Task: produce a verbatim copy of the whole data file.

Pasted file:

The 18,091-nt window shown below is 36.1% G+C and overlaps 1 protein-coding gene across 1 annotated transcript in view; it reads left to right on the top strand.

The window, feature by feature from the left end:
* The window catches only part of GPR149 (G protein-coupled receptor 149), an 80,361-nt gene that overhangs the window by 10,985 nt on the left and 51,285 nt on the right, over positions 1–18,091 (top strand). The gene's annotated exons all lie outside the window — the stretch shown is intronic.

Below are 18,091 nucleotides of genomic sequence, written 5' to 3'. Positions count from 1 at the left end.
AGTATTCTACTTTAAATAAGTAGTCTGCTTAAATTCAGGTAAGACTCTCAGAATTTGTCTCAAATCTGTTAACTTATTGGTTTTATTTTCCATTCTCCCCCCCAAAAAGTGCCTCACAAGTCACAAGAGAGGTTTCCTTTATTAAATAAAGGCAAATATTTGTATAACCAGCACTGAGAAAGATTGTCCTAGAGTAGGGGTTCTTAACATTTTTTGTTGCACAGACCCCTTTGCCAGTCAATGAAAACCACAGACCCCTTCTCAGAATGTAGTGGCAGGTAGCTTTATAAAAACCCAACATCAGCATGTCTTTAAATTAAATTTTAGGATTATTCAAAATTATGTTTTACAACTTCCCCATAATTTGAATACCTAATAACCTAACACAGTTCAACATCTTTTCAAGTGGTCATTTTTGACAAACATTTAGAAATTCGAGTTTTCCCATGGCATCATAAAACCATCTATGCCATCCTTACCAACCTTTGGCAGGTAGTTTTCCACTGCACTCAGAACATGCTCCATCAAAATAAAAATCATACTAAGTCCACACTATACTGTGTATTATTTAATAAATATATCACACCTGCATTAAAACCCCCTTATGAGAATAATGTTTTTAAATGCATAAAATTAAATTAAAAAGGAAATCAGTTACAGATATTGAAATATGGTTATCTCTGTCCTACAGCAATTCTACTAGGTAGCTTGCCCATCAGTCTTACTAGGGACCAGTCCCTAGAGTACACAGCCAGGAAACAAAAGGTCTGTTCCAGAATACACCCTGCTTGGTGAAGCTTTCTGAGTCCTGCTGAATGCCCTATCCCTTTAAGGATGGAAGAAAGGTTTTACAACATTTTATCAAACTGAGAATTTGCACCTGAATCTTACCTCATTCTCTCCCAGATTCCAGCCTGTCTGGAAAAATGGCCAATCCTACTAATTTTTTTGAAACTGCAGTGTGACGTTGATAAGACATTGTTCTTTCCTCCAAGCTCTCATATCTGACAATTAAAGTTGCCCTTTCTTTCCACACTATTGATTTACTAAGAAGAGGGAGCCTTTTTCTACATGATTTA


The 18,091-nt window shown below is 36.1% G+C and overlaps 1 protein-coding gene across 1 annotated transcript in view; it reads left to right on the top strand.

The window, feature by feature from the left end:
* The window catches only part of GPR149 (G protein-coupled receptor 149), an 80,361-nt gene that overhangs the window by 10,985 nt on the left and 51,285 nt on the right, over positions 1–18,091 (top strand). The gene's annotated exons all lie outside the window — the stretch shown is intronic.

Below are 18,091 nucleotides of genomic sequence, written 5' to 3'. Positions count from 1 at the left end.
AGTATTCTACTTTAAATAAGTAGTCTGCTTAAATTCAGGTAAGACTCTCAGAATTTGTCTCAAATCTGTTAACTTATTGGTTTTATTTTCCATTCTCCCCCCCAAAAAGTGCCTCACAAGTCACAAGAGAGGTTTCCTTTATTAAATAAAGGCAAATATTTGTATAACCAGCACTGAGAAAGATTGTCCTAGAGTAGGGGTTCTTAACATTTTTTGTTGCACAGACCCCTTTGCCAGTCAATGAAAACCACAGACCCCTTCTCAGAATGTAGTGGCAGGTAGCTTTATAAAAACCCAACATCAGCATGTCTTTAAATTAAATTTTAGGATTATTCAAAATTATGTTTTACAACTTCCCCATAATTTGAATACCTAATAACCTAACACAGTTCAACATCTTTTCAAGTGGTCATTTTTGACAAACATTTAGAAATTCGAGTTTTCCCATGGCATCATAAAACCATCTATGCCATCCTTACCAACCTTTGGCAGGTAGTTTTCCACTGCACTCAGAACATGCTCCATCAAAATAAAAATCATACTAAGTCCACACTATACTGTGTATTATTTAATAAATATATCACACCTGCATTAAAACCCCCTTATGAGAATAATGTTTTTAAATGCATAAAATTAAATTAAAAAGGAAATCAGTTACAGATATTGAAATATGGTTATCTCTGTCCTACAGCAATTCTACTAGGTAGCTTGCCCATCAGTCTTACTAGGGACCAGTCCCTAGAGTACACAGCCAGGAAACAAAAGGTCTGTTCCAGAATACACCCTGCTTGGTGAAGCTTTCTGAGTCCTGCTGAATGCCCTATCCCTTTAAGGATGGAAGAAAGGTTTTACAACATTTTATCAAACTGAGAATTTGCACCTGAATCTTACCTCATTCTCTCCCAGATTCCAGCCTGTCTGGAAAAATGGCCAATCCTACTAATTTTTTTGAAACTGCAGTGTGACGTTGATAAGACATTGTTCTTTCCTCCAAGCTCTCATATCTGACAATTAAAGTTGCCCTTTCTTTCCACACTATTGATTTACTAAGAAGAGGGAGCCTTTTTCTACATGATTTA